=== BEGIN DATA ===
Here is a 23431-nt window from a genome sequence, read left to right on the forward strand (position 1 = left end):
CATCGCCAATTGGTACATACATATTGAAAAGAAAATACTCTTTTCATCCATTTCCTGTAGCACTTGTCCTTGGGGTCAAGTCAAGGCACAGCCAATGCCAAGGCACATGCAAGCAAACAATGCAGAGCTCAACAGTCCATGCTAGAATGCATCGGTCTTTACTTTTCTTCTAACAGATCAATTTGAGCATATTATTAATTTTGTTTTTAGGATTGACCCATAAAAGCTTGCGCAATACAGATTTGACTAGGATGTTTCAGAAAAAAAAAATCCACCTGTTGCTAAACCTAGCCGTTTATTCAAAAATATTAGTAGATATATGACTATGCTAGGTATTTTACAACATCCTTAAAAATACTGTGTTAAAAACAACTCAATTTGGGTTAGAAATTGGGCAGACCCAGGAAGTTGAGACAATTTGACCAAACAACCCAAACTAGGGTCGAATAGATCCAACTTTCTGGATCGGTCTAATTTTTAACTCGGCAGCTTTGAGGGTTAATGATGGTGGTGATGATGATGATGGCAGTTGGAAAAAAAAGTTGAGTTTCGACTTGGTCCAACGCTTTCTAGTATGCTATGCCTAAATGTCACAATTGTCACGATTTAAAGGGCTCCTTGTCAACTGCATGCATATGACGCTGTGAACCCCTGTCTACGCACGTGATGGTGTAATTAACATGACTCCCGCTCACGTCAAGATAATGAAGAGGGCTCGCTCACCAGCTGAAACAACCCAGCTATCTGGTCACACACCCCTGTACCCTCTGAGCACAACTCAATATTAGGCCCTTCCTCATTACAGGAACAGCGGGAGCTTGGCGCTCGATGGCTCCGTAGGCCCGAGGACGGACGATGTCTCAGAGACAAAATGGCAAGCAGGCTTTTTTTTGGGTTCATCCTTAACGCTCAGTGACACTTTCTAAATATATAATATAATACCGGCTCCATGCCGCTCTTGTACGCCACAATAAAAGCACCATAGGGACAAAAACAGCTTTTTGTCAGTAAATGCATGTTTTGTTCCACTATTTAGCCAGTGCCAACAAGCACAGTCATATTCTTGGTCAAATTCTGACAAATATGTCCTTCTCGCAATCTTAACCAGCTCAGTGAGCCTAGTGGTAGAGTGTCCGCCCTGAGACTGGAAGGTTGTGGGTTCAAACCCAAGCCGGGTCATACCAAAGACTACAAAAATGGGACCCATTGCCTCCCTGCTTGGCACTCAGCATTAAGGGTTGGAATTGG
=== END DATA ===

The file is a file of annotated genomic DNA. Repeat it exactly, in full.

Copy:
Here is a 23431-nt window from a genome sequence, read left to right on the forward strand (position 1 = left end):
CATCGCCAATTGGTACATACATATTGAAAAGAAAATACTCTTTTCATCCATTTCCTGTAGCACTTGTCCTTGGGGTCAAGTCAAGGCACAGCCAATGCCAAGGCACATGCAAGCAAACAATGCAGAGCTCAACAGTCCATGCTAGAATGCATCGGTCTTTACTTTTCTTCTAACAGATCAATTTGAGCATATTATTAATTTTGTTTTTAGGATTGACCCATAAAAGCTTGCGCAATACAGATTTGACTAGGATGTTTCAGAAAAAAAAAATCCACCTGTTGCTAAACCTAGCCGTTTATTCAAAAATATTAGTAGATATATGACTATGCTAGGTATTTTACAACATCCTTAAAAATACTGTGTTAAAAACAACTCAATTTGGGTTAGAAATTGGGCAGACCCAGGAAGTTGAGACAATTTGACCAAACAACCCAAACTAGGGTCGAATAGATCCAACTTTCTGGATCGGTCTAATTTTTAACTCGGCAGCTTTGAGGGTTAATGATGGTGGTGATGATGATGATGGCAGTTGGAAAAAAAAGTTGAGTTTCGACTTGGTCCAACGCTTTCTAGTATGCTATGCCTAAATGTCACAATTGTCACGATTTAAAGGGCTCCTTGTCAACTGCATGCATATGACGCTGTGAACCCCTGTCTACGCACGTGATGGTGTAATTAACATGACTCCCGCTCACGTCAAGATAATGAAGAGGGCTCGCTCACCAGCTGAAACAACCCAGCTATCTGGTCACACACCCCTGTACCCTCTGAGCACAACTCAATATTAGGCCCTTCCTCATTACAGGAACAGCGGGAGCTTGGCGCTCGATGGCTCCGTAGGCCCGAGGACGGACGATGTCTCAGAGACAAAATGGCAAGCAGGCTTTTTTTTGGGTTCATCCTTAACGCTCAGTGACACTTTCTAAATATATAATATAATACCGGCTCCATGCCGCTCTTGTACGCCACAATAAAAGCACCATAGGGACAAAAACAGCTTTTTGTCAGTAAATGCATGTTTTGTTCCACTATTTAGCCAGTGCCAACAAGCACAGTCATATTCTTGGTCAAATTCTGACAAATATGTCCTTCTCGCAATCTTAACCAGCTCAGTGAGCCTAGTGGTAGAGTGTCCGCCCTGAGACTGGAAGGTTGTGGGTTCAAACCCAAGCCGGGTCATACCAAAGACTACAAAAATGGGACCCATTGCCTCCCTGCTTGGCACTCAGCATTAAGGGTTGGAATTGG